Waldschmidt had sought to recover approximately $l.54 million from the museum. The figure represents McLean's total cash payments to the museum plus the value of the two Cash guitars. As an alternative, Waldschmidt had asked the court to order the surrender of the instruments so they could be sold to satisfy the claims of McLean's creditors.

"We did not have the money and, because we hold the instruments, like all of our collection, not for ourselves but in trust for the benefit of the public, we could not merely turn them over to the Trustee," Young said. The museum's unique collection, considered the largest and finest of its kind in the world, does not appear on the institution's balance sheet and cannot be used as collateral.

As a nod to Monroe, who was fond of passing out quarters to his fans, Skaggs will encourage fans to contribute to the Precious Jewel Fund in increments of 25. "This is an equal-opportunity challenge to the greatest fans in the world," he said. "Twenty-five cents is as significant as a gift of $25,000. The important thing is that we all stand up and be counted. After all," he laughed, "we'll want to have something to report when we run into Maybelle, Monroe and John R. at that famous gate down the road."

More news for Bill Monroe

CD reviews for Bill Monroe

True Life Blues
This tribute to the father of bluegrass music was already in the finalproduction stage when Bill Monroe passed away in early September, so it becomes the first of what are sure to be many all-star celebrations of Big Mon's legacy. Produced by bassist Todd Phillips, the album follows a current trend by creating one-time combinations of some of the top names in bluegrass. The material concentrates on Monroe's early songwriting, with such familiar tunes as Molly and Tenbrooks, »»»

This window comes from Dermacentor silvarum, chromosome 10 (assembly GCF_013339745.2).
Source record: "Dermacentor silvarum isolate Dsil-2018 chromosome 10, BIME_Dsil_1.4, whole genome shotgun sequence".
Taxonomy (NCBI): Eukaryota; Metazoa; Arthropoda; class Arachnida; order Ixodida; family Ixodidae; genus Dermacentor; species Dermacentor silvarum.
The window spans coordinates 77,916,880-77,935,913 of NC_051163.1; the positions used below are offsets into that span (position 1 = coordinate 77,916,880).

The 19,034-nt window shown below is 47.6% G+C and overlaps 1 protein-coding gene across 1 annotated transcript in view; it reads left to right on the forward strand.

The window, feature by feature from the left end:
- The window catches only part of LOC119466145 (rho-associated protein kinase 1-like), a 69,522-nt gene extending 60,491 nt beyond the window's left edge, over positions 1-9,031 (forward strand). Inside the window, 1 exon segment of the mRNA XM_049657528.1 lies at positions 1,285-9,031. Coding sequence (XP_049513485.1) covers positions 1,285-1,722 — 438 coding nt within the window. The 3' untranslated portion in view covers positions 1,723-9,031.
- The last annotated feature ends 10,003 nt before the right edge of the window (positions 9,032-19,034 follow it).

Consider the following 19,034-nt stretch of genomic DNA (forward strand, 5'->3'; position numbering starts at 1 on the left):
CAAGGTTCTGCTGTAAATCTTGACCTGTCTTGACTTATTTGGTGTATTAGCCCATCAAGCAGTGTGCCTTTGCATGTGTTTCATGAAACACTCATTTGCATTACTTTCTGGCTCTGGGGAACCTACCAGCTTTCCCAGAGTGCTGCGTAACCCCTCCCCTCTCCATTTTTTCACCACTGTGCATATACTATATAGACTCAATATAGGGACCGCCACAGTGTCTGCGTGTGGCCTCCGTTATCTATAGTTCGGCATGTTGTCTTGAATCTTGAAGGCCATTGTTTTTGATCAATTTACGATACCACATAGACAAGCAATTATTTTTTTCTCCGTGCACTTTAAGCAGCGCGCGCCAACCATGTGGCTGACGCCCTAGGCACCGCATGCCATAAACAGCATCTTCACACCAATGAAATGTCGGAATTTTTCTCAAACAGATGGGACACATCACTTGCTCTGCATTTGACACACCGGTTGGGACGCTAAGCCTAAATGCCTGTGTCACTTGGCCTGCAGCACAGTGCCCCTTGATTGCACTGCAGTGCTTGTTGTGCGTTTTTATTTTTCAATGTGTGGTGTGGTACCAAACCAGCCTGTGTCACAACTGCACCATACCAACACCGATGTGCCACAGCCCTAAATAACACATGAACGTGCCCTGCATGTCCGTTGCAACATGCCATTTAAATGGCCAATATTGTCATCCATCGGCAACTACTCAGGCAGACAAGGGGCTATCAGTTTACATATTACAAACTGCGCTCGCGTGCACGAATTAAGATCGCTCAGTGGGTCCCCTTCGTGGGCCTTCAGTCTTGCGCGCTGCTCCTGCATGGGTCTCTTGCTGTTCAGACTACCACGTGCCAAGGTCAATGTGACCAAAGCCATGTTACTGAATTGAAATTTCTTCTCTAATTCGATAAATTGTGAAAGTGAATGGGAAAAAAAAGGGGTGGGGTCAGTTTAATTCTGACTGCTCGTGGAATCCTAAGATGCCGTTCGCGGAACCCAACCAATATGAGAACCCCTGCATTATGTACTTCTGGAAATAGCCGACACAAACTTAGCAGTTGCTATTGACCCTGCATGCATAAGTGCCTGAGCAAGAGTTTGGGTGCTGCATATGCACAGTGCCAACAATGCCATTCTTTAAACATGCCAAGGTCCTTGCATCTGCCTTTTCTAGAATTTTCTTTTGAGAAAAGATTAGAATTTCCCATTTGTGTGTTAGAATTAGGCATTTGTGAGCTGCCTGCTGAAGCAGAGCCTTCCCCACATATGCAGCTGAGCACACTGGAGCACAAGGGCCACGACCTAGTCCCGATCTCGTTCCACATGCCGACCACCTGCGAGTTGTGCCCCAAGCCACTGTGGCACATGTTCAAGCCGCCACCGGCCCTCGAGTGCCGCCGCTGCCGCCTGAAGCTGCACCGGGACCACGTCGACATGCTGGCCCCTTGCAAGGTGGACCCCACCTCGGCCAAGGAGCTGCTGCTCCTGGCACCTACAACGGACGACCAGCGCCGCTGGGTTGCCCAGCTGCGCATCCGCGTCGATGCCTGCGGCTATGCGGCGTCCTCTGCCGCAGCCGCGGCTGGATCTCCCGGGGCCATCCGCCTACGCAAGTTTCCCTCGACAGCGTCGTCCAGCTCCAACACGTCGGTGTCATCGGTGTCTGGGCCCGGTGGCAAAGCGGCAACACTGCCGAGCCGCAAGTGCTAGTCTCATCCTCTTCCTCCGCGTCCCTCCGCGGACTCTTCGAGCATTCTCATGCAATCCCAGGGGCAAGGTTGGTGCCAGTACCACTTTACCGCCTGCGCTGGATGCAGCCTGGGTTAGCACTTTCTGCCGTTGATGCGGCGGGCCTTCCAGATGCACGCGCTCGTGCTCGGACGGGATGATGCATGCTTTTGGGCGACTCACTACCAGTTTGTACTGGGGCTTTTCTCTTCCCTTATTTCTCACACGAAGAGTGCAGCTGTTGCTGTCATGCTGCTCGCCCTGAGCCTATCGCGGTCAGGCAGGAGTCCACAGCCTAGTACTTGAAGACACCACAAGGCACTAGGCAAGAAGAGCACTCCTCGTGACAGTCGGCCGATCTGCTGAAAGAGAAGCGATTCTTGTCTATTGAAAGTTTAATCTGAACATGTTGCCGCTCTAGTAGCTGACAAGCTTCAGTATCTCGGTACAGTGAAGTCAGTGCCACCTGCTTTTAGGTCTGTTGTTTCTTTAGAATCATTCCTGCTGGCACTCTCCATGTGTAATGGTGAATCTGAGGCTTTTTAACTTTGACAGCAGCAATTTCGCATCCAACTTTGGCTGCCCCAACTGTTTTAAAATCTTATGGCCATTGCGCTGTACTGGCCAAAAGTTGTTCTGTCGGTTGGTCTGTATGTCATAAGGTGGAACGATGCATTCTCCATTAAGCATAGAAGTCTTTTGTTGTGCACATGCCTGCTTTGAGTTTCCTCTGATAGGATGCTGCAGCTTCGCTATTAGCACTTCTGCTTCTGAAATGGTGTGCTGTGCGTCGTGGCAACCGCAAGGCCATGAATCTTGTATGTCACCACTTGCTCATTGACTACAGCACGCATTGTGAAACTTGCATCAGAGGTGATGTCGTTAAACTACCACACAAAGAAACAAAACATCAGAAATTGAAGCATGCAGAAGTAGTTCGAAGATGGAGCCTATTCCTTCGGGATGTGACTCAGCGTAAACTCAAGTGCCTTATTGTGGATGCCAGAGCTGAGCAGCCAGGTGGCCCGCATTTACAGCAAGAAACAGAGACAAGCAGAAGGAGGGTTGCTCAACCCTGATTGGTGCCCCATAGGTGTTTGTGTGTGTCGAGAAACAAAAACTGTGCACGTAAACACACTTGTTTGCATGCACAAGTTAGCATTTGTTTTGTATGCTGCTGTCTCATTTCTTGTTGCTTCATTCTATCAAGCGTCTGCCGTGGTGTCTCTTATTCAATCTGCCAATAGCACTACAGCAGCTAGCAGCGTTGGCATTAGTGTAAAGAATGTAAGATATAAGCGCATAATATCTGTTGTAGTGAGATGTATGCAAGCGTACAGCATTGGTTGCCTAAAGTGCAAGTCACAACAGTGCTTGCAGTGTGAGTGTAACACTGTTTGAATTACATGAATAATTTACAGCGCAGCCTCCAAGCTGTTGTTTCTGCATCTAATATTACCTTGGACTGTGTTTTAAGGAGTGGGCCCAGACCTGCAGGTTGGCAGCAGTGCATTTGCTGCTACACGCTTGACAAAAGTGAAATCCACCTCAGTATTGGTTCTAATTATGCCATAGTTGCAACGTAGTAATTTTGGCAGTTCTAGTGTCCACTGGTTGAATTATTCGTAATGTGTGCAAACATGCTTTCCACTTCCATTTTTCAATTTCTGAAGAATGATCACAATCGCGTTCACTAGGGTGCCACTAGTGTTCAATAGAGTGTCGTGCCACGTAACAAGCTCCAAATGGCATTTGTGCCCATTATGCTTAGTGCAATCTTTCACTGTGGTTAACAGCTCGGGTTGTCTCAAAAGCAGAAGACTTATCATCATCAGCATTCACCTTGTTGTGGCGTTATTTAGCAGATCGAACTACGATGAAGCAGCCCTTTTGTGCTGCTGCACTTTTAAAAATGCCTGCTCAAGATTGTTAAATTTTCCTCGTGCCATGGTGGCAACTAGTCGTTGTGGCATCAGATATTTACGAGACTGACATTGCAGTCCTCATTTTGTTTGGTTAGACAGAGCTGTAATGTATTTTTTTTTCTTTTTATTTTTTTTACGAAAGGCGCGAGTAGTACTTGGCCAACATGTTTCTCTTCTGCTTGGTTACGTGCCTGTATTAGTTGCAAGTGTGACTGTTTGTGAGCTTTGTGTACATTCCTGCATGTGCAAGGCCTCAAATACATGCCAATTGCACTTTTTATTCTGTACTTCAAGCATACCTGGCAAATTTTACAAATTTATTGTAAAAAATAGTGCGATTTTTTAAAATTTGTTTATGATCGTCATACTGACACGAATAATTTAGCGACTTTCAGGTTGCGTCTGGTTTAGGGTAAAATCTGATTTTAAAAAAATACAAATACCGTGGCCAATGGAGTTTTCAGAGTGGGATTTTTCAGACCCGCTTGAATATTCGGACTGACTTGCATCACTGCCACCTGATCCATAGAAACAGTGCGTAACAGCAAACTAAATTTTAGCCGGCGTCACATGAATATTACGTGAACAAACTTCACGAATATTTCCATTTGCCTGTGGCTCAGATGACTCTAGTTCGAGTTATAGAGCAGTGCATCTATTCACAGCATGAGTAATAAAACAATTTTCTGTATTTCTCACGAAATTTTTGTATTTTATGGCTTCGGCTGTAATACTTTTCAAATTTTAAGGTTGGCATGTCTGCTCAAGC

Live From The Mountain Stage
Continuing their distinguished series of live recordings from the nationally syndicated radio show, "Mountain Stage," this release marks more than one milestone for Blue Plate Music. Recorded by Monroe and the Blue Grass Boys for broadcast in May 1989, it's the 20th in the "Best of Mountain Stage" series and also marks the first release of an album in the series by a single artist. Monroe and the boys, along with singer/songwriter Diana Christian, tear through 13 of his »»»
Big Mon: The Songs of Bill Monroe
Ricky Skaggs has wrapped the cloak of Bill Monroe's legacy tightly around him over the past few years. However, one might feel about that, this star-laden country music tribute to Bill Monroe is more than just a curiosity item - it's an interesting collection of how various artists incorporate and honor tradition. Some fit snugly into Monroe's timeless sound as if they'd been Bluegrass Boys (or Girls) themselves. Patty Loveless shows a classic bluegrass sensibility on »»»
Editorial: Walking the talk – When names like Hank Williams, Johnny Cash, Waylon and the Hag are invoked, you're talking hard core country. These are the touchstones of country , the guys who made country music what it was and still is (or maybe can be). When these folks would sing about being down-and-out and the rough-and-tumble, they knew of what they were singing about. Fast forward a few years to the country singers of today. »»»
Concert Review: The Lil Smokies provide the perfect antidote – On a night when the world to be falling further apart thanks to coronavirus (this would be the night the NBA postponed the season), there stood The Lil Smokies to at least in some small measure save the day. The quintet is part of a generation of musicians with bluegrass as the basis, but not totally the sum of the music either.... »»»
Concert Review: White makes the case for himself, no matter how dark the music – John Paul White opined with a glint in his eyes that his songs were not of the uplifting variety. In fact, they were downright dark. How else to explain "The Long Way" with the line "long way home back to you." Or "James," a song inspired by his grandfather who suffered from dementia. But lest you think that the Alabama... »»»